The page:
Injuries are a part and parcel of the game but, when you are already punching above your weight and competing against sides with considerably bigger budgets than you, they are such an inconvenience.
On Saturday, Pat Baldwin was ruled out with a hamstring strain and John O'Flynn and Mark Molesley were absent too. Liam Sercombe and Oakley remain long-term absentees, while Steve Tully played with a broken toe, Tommy Doherty struggles game-to-game with his back and a clearly not match-fit Alan Gow made his first start since the home defeat to Torquay United in January in a bid by Tisdale to keep Exeter's season alive.
That defeat to the Gulls was part of another factor in City's disappointing end to the campaign. In matches against Westcountry teams this season, the Grecians have mustered only two points from eight games played against the Gulls, Plymouth Argyle, Bristol Rovers and Cheltenham. Lessons can be learned from that as well; perhaps playing the occasion as well as the game should be factored into pre-match preparations.
In many 'derby' games this season, Exeter have performed poorly. They have been harried, hustled and knocked out of their stride by teams displaying old-school traits in such combat.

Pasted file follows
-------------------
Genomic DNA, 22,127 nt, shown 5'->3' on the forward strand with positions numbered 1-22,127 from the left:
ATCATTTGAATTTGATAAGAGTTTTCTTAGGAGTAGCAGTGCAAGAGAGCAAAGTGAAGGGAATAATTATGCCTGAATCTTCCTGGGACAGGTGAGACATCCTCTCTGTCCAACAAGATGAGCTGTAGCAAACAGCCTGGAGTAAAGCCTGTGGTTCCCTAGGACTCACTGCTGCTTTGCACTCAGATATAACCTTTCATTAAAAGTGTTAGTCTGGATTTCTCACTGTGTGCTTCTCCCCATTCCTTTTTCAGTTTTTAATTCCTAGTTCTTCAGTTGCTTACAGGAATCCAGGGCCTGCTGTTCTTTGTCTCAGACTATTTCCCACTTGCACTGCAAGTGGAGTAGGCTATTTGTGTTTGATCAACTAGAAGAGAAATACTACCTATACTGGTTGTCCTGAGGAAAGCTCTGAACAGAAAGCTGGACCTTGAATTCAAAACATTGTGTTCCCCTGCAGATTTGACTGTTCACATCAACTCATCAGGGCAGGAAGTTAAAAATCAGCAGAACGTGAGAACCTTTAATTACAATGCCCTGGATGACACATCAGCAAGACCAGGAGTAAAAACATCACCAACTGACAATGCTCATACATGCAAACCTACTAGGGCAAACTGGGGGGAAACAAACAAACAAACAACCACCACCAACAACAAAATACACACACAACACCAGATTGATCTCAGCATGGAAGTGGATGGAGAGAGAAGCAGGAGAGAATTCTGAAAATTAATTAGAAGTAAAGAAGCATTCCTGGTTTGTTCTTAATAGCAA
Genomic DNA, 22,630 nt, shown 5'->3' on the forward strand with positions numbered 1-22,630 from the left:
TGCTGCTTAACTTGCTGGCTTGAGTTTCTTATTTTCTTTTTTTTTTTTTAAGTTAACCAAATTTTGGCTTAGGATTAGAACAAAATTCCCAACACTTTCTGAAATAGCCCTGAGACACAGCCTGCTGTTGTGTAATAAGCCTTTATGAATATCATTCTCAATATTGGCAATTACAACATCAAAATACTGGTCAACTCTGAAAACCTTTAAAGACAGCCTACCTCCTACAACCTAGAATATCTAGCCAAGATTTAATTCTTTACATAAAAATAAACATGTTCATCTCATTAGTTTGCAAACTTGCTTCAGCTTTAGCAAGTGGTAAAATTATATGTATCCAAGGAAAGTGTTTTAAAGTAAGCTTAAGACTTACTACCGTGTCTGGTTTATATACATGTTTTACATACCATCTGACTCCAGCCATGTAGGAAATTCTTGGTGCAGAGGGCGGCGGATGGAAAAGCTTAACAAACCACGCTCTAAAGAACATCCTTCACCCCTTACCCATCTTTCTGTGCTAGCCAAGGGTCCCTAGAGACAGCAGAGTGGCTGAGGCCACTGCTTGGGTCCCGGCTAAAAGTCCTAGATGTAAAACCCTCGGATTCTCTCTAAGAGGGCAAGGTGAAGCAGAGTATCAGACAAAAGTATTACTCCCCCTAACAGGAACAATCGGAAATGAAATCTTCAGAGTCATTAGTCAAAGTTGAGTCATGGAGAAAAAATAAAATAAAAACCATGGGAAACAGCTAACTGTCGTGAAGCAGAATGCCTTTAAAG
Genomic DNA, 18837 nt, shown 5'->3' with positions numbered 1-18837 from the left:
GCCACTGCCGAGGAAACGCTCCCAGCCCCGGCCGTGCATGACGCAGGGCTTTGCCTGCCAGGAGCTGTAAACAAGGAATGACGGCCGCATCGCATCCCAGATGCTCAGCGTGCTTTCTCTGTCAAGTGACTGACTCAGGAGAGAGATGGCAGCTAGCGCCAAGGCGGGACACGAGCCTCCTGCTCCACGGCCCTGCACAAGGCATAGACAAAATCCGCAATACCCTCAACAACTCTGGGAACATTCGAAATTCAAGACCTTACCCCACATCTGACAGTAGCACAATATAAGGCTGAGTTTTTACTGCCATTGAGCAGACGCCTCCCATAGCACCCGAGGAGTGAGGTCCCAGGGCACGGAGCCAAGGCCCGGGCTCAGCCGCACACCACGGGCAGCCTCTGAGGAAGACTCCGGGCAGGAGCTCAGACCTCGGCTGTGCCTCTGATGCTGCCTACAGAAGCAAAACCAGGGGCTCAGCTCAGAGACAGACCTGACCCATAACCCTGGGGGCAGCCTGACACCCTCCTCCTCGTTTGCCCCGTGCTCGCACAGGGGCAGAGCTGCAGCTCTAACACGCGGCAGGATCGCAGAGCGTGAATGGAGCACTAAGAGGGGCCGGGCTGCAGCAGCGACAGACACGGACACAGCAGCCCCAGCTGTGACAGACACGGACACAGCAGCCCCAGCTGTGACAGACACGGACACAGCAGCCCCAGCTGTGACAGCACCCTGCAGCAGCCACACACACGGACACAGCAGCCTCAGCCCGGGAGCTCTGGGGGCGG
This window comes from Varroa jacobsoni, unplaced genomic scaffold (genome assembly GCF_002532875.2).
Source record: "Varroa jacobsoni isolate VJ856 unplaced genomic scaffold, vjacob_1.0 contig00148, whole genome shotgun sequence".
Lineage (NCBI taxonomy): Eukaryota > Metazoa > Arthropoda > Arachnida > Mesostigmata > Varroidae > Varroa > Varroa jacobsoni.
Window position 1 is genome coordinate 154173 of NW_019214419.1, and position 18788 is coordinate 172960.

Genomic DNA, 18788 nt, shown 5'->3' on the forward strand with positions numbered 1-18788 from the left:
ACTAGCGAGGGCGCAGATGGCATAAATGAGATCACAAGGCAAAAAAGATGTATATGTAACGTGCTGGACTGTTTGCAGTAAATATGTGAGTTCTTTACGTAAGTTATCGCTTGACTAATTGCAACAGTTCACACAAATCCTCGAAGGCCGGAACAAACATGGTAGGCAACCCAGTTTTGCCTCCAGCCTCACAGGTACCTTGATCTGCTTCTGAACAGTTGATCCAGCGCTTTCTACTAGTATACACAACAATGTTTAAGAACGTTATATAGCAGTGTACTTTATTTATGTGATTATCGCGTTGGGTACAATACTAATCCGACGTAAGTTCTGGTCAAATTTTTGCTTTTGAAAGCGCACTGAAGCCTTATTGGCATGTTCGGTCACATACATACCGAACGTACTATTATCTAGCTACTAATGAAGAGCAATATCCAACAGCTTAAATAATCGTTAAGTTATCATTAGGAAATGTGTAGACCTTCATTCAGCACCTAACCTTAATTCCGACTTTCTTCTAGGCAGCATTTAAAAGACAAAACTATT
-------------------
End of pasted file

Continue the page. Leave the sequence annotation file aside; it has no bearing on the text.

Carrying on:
There was an element of that on Saturday, although, with so many first-team regulars missing, Exeter were always going to struggle with the physical element of the game. One of the exceptions was Jordan Moore-Taylor, who started at centre-back in place of the injured Baldwin. Moore-Taylor is another from the conveyor belt of youth and again showed that the seeds for a prosperous future based on home-grown talent are slowly sprouting.
Time and patience is needed with regards to that, but another factor in this season's failings are the slow starts Exeter make to matches. That was again evident on Saturday.
Just five minutes were on the clock when Sido Jombati's long free-kick was headed down to Penn. Exeter took too long to close him down and he fired a low shot across goal from the edge of the penalty box and into far corner.